Bret Kugelmass
Amazing. To me, it's that type of work, the economics work - it might not be the most interesting to every engineer - but I feel like that is what should be driving the design decisions, the engineering decisions. At first, at the nuclear design level, but then at the system design level, I mean, at the end of the day, what are we really trying to optimize for? It's for economical power to the people. That is our number one goal is to get people cheap, clean power. How do you do that unless you have a fundamental understanding of what the actual costs are? Not just what you think they are, but what they are from, like real data. You've sourced around the world, understanding an actual application over many years. That is the economic input that we need to drive our engineering decisions?

Sama Bilbao y León
Yeah, I agree. The nuclear technology is very good. I mean, we can always make it better, we can always take in all these innovations to improve the technology and, more importantly, to streamline things to make things more cost effective. I think that, right now, our first priority in the nuclear war is definitely economics. This work that the OECD NEA and others are doing, I think that the International Energy Agency is doing a great job, the International Atomic Energy Agency is doing a very good job also, of putting together this techno-economic study so we understand how everything fits together is important. Because one thing that I'm a little bit sick and tired of hearing, everybody tells me about the levelized cost of electricity for this energy source or the other energy source. Nowadays, levelized cost of electricity is no longer sufficient information to be able to compare.

Bret Kugelmass
It drives me crazy, because it's a misnomer. It says levelized. But it's not really levelized. It's levelized in accordance to like a discount model. It's not levelized in terms of total system benefits across electric.

Sama Bilbao y León
Exactly. That's exactly why I thought that the work that we did in system cost was so important. People need to understand that, yes, the cost of each one of the components of the system is important. And obviously, the lowest the cost of each component is better, right? In that sense, we all have to strive to lower levelized costs, but then you need to look at how all the pieces of the puzzle work together and look at the cost of the system as a whole and reliability of the system as a whole, and the resiliency of the system as a whole, and all those things cost money. Even though some people may not actually see it when you see the whole sale of price of electricity, or when you look at, say, carbon pricing and things like that, but those things actually have a cost. We need to start considering how the system as a whole functions most cost effectively. And, of course, that this is where nuclear, in particular, but in general, I would say, you know, baseload electricity is indispensable. And of course, if you want to decarbonize, nuclear is what you need to take into account.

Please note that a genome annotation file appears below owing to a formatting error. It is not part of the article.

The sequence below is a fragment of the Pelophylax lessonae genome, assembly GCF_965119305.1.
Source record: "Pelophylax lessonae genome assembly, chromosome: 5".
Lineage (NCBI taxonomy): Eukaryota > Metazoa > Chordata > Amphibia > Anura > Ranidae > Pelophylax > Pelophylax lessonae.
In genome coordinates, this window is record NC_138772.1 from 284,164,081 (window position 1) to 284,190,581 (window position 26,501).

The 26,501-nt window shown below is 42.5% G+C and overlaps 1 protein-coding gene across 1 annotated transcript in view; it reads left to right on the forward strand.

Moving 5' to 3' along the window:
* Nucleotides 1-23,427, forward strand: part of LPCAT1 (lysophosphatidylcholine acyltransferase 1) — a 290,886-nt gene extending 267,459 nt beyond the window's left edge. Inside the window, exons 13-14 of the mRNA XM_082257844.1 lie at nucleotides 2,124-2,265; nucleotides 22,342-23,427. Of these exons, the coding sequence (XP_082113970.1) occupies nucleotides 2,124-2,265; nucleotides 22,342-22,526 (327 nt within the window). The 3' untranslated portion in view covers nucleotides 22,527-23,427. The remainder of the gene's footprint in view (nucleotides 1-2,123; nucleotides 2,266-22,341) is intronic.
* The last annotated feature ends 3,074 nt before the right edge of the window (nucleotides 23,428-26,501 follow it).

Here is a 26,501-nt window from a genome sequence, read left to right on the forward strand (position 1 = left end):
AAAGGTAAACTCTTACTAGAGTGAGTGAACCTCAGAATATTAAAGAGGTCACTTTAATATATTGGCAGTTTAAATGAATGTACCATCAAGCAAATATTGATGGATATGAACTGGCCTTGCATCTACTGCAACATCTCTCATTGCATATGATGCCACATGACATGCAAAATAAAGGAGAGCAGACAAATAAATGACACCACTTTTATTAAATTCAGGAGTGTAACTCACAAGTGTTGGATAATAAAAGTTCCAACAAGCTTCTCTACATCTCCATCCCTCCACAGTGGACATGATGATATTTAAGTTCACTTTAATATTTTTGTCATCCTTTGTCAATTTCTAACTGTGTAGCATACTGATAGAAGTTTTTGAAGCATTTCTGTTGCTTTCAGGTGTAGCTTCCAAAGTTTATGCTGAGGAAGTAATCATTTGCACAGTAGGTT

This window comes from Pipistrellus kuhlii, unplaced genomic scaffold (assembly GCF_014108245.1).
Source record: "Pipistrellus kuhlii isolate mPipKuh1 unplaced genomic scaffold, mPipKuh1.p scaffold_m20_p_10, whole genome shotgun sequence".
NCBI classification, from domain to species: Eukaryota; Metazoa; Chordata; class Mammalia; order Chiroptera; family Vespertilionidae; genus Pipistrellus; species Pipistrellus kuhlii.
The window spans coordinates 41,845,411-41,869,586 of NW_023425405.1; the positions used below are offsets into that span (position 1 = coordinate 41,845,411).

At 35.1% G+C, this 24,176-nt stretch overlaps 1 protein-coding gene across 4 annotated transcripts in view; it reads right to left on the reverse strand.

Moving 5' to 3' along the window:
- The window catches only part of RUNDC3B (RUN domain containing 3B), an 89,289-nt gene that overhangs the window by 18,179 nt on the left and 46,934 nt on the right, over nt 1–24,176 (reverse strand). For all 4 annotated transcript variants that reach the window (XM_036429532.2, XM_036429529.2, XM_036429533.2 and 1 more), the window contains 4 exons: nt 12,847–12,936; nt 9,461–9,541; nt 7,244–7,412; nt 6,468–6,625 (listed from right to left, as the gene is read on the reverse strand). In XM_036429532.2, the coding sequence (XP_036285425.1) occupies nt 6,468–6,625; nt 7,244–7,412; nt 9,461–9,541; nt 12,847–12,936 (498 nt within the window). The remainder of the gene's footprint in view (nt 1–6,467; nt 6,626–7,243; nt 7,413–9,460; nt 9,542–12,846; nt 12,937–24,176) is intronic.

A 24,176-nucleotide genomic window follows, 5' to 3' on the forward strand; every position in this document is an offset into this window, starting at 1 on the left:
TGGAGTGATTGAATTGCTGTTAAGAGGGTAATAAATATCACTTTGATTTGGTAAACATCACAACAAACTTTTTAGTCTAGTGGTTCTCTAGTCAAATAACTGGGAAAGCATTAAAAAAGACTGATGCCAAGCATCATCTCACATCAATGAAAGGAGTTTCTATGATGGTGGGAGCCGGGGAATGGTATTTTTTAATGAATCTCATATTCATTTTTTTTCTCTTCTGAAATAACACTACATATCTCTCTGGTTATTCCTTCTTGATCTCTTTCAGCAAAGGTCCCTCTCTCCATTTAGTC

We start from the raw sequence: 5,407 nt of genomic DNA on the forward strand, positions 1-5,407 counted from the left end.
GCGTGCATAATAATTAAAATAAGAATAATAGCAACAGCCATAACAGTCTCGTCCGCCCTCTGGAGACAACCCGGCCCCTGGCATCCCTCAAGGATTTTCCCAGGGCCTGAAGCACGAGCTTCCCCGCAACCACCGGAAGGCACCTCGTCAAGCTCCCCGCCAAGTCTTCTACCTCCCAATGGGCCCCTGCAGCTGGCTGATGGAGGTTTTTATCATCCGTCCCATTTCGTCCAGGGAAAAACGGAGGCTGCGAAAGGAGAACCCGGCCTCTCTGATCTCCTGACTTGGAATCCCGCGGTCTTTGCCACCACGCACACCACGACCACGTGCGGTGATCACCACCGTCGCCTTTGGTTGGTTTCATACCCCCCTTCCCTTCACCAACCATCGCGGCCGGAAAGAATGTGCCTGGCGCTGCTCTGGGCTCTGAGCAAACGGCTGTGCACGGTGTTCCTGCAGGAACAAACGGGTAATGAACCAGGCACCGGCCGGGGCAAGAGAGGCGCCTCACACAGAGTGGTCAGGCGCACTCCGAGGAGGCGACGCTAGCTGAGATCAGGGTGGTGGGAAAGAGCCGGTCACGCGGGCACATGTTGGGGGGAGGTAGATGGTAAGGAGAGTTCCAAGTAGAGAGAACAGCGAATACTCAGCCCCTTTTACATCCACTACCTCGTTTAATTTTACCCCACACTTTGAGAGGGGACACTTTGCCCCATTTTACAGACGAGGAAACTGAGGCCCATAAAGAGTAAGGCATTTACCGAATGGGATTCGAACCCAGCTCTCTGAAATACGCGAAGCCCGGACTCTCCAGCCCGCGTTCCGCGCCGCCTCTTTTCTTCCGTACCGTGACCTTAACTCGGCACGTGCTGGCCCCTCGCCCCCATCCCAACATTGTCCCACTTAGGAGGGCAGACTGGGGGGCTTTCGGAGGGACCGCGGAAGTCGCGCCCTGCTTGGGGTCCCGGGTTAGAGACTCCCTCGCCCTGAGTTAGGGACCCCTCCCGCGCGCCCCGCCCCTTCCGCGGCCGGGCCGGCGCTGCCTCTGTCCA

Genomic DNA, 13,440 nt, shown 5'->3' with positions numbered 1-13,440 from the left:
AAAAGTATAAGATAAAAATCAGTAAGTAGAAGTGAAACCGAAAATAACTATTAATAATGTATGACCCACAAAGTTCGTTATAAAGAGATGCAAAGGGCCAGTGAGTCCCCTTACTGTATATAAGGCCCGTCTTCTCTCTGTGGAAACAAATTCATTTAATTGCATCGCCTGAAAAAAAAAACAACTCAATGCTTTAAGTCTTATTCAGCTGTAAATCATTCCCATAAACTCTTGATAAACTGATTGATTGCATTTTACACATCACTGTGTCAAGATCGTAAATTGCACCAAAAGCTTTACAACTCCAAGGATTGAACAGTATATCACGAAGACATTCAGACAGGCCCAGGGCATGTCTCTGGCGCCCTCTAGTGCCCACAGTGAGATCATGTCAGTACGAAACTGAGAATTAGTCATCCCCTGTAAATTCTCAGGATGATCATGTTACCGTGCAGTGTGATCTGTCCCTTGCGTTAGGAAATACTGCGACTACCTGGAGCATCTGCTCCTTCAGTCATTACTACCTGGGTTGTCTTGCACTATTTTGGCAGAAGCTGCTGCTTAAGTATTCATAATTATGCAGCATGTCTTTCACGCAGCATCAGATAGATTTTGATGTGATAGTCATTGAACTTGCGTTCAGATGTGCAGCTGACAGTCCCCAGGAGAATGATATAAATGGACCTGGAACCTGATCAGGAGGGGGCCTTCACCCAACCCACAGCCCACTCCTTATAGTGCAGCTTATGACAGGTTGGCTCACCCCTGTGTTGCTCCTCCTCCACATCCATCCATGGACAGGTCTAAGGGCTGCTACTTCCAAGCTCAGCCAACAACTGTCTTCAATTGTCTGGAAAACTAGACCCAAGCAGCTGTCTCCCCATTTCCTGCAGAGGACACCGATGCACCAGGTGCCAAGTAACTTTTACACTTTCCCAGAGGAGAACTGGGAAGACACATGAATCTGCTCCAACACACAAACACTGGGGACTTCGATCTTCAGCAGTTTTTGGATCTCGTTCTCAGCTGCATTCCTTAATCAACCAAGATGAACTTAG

Bret Kugelmass
Absolutely. Did you find that, as you kind of brought this information around the world, that people got it? And I shouldn't say people, I should ask who. Who really understood these arguments around total systems cost, and who didn't understand them? And I don't mean, to point out specific people, I just mean, generally, types of governments get it that certain types of utilities get it? Did bankers not get it? Like, what was the response?

Sama Bilbao y León
Well, I think it's a learning process. In the first instance, when you are talking about system costs, people think that you're talking about transmission and distribution. And you're like, Yes, okay, that is part of the cause. But that is just a teeny, tiny part of the cost. You really need to consider all these other costs, the balancing costs, the fact that you have all these spinning reserves, the fact that you have to have inertia and to have that you have to have all these ancillary services. It takes time, it's not immediately obvious to everybody. But you are seeing this more and more, and you are seeing, for example, that even now, the International Energy Agency is moving beyond only providing levelized cost of electricity, they are also providing the VALCOE, which is another way to measure system cost. There are a couple different models for that. I love the way we do it at the OECD NEA, which is different the way the IEA does it, but again, as long as there is a model and a way to account for the overall system stability, system reliability and system cost, that's what's important.

Bret Kugelmass
Tell me about your new role. How did they find you first? And what was the call like when they wanted you to come take leadership at the WNA?

Sama Bilbao y León
The disposition was not advertised, of course. Somebody actually reached out to me, and they told me, You know, they are looking for a new Director General, and yet I was looking to retire. Would you like to consider applying for that job? And then I thought about this like, Okay, well, I think it's a long shot. But sure, definitely. I mean, I'm up for the challenge. There were a couple of interviews and several conversations with the board of the association and they offered me the job. I couldn't believe it.

Sama Bilbao y León